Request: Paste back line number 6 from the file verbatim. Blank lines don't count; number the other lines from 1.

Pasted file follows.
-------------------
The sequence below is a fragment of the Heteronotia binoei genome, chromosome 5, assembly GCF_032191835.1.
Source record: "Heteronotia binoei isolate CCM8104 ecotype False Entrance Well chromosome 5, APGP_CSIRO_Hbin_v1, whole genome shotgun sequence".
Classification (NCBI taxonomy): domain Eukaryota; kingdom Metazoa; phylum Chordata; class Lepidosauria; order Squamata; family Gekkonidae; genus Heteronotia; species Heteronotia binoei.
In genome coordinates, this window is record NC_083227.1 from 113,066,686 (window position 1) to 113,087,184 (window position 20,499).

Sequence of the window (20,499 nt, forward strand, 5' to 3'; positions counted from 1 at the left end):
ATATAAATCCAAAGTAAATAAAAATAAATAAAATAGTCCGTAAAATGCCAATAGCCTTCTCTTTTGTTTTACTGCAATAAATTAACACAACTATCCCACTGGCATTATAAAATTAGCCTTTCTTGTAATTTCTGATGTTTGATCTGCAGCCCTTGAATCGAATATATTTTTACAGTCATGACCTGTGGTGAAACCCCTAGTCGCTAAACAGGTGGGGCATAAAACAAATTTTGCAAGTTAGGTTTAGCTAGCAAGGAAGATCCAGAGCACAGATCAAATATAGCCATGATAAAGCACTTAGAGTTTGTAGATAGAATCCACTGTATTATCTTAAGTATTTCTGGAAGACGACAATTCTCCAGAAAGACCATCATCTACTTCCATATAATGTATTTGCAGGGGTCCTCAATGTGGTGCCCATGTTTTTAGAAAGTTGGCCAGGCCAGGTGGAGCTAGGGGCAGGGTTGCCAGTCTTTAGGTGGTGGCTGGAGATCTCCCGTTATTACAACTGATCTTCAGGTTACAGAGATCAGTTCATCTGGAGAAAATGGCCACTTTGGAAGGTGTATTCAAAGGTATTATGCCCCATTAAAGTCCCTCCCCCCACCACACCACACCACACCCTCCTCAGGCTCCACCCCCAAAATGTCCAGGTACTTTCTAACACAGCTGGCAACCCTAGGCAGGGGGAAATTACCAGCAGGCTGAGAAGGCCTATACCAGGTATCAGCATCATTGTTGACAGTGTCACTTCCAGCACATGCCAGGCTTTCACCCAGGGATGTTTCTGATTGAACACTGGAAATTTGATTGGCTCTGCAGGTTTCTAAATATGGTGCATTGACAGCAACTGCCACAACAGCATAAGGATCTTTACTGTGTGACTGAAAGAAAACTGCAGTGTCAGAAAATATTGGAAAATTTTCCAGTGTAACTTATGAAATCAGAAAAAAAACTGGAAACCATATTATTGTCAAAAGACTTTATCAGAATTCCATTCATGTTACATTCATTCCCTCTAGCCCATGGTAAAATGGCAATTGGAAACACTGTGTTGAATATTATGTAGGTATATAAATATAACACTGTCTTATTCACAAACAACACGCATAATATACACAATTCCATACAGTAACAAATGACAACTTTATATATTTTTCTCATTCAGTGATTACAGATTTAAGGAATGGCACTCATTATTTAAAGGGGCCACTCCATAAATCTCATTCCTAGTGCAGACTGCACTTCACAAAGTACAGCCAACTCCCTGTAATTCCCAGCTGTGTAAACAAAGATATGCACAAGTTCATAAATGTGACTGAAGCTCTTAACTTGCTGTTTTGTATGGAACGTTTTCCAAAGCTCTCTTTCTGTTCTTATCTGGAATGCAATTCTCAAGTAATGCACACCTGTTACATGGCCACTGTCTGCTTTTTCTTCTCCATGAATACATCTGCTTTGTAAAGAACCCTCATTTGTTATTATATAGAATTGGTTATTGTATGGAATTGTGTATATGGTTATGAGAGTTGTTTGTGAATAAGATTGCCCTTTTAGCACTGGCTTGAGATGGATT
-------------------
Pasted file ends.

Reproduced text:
ATATAAATCCAAAGTAAATAAAAATAAATAAAATAGTCCGTAAAATGCCAATAGCCTTCTCTTTTGTTTTACTGCAATAAATTAACACAACTATCCCACTGGCATTATAAAATTAGCCTTTCTTGTAATTTCTGATGTTTGATCTGCAGCCCTTGAATCGAATATATTTTTACAGTCATGACCTGTGGTGAAACCCCTAGTCGCTAAACAGGTGGGGCATAAAACAAATTTTGCAAGTTAGGTTTAGCTAGCAAGGAAGATCCAGAGCACAGATCAAATATAGCCATGATAAAGCACTTAGAGTTTGTAGATAGAATCCACTGTATTATCTTAAGTATTTCTGGAAGACGACAATTCTCCAGAAAGACCATCATCTACTTCCATATAATGTATTTGCAGGGGTCCTCAATGTGGTGCCCATGTTTTTAGAAAGTTGGCCAGGCCAGGTGGAGCTAGGGGCAGGGTTGCCAGTCTTTAGGTGGTGGCTGGAGATCTCCCGTTATTACAACTGATCTTCAGGTTACAGAGATCAGTTCATCTGGAGAAAATGGCCACTTTGGAAGGTGTATTCAAAGGTATTATGCCCCATTAAAGTCCCTCCCCCCACCACACCACACCACACCCTCCTCAGGCTCCACCCCCAAAATGTCCAGGTACTTTCTAACACAGCTGGCAACCCTAGGCAGGGGGAAATTACCAGCAGGCTGAGAAGGCCTATACCAGGTATCAGCATCATTGTTGACAGTGTCACTTCCAGCACATGCCAGGCTTTCACCCAGGGATGTTTCTGATTGAACACTGGAAATTTGATTGGCTCTGCAGGTTTCTAAATATGGTGCATTGACAGCAACTGCCACAACAGCATAAGGATCTTTACTGTGTGACTGAAAGAAAACTGCAGTGTCAGAAAATATTGGAAAATTTTCCAGTGTAACTTATGAAATCAGAAAAAAAACTGGAAACCATATTATTGTCAAAAGACTTTATCAGAATTCCATTCATGTTACATTCATTCCCTCTAGCCCATGGTAAAATGGCAATTGGAAACACTGTGTTGAATATTATGTAGGTATATAAATATAACACTGTCTTATTCACAAACAACACGCATAATATACACAATTCCATACAGTAACAAATGACAACTTTATATATTTTTCTCATTCAGTGATTACAGATTTAAGGAATGGCACTCATTATTTAAAGGGGCCACTCCATAAATCTCATTCCTAGTGCAGACTGCACTTCACAAAGTACAGCCAACTCCCTGTAATTCCCAGCTGTGTAAACAAAGATATGCACAAGTTCATAAATGTGACTGAAGCTCTTAACTTGCTGTTTTGTATGGAACGTTTTCCAAAGCTCTCTTTCTGTTCTTATCTGGAATGCAATTCTCAAGTAATGCACACCTGTTACATGGCCACTGTCTGCTTTTTCTTCTCCATGAATACATCTGCTTTGTAAAGAACCCTCATTTGTTATTATATAGAATTGGTTATTGTATGGAATTGTGTATATGGTTATGAGAGTTGTTTGTGAATAAGATTGCCCTTTTAGCACTGGCTTGAGATGGATT